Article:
Meditation also taps into the idea of self-reflection, of taking stock of what we did well and what we can do better next time around. 10 minutes a day is all the time we need to rewire our brain so that we can become the more positive, confident and relaxed version of ourselves. In the end, breathe in calmness, and breathe out worry.

“Sometimes the most productive thing you can do is relax.” – Mark Black

5. Expertise and Authority

The most natural way to emit confidence is when it’s done from the position of authority or as an expert. We all tend to pay close attention to such individuals and believe pretty much everything they say because they “know their stuff.”

Building in-depth knowledge will certainly gain us lots of brownie points with others; mainly, in the form of respect and appreciation. “Knowing our stuff” will also breed confidence as it makes us better prepared to face the world, to weather adversities, and to combat self-doubt. It is up to you to find your strengths and passions in order to become the best you can at what you do.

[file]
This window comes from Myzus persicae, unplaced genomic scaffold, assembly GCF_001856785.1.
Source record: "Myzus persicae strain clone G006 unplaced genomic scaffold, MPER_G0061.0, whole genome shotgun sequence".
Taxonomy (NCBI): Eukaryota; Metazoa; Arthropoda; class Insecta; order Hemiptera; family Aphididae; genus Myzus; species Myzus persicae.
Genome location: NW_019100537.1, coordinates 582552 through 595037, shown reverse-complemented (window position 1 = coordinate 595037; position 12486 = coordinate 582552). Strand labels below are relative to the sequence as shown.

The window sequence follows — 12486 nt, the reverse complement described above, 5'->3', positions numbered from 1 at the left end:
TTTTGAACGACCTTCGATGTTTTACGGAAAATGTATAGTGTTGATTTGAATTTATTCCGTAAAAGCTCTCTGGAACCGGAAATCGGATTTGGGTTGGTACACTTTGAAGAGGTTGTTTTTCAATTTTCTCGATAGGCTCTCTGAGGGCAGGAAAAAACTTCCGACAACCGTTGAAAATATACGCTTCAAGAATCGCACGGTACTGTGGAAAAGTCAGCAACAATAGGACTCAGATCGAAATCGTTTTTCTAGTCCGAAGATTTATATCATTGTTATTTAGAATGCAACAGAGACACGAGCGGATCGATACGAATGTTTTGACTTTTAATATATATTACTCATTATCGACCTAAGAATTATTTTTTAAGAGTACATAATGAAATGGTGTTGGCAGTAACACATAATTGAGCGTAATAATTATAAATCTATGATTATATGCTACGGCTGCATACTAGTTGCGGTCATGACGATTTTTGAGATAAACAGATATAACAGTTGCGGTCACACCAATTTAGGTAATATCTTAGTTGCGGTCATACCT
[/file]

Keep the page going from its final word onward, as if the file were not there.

Going back to my executive meeting. Is it possible, I asked myself, for anyone really to become the next CEO of their company, or a famous writer, or even an astronaut, if that’s what they want in life?

Absolutely. Of course, you will probably need to build the knowledge and experience first. But above all,  you need to start believing in yourself, in your stars, and in your strengths.

When you lack confidence in yourself, what do you do to boost that missing confidence? Let us know in the comments below!

Evelyn Marinoff is a writer and an aspiring author. She holds a degree in Finance and Marketing,  works in client consulting, and spends her free time reading, writing and researching ideas in psychology, leadership, well-being and self-improvement. On her website evelynmarinoff.com, she writes tips and pieces on self-enhancement and confidence. You can also find her on Twitter at @Evelyn_Marinoff.

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1 Comment

1 Comment

  1. Vicki Noels-Cornish

    Jan 9, 2018 at 5:56 pm

    I make eye contact and sit up tall. I think posture says a lot so sitting up and looking people in the eye shows you are present and won’t be underestimated.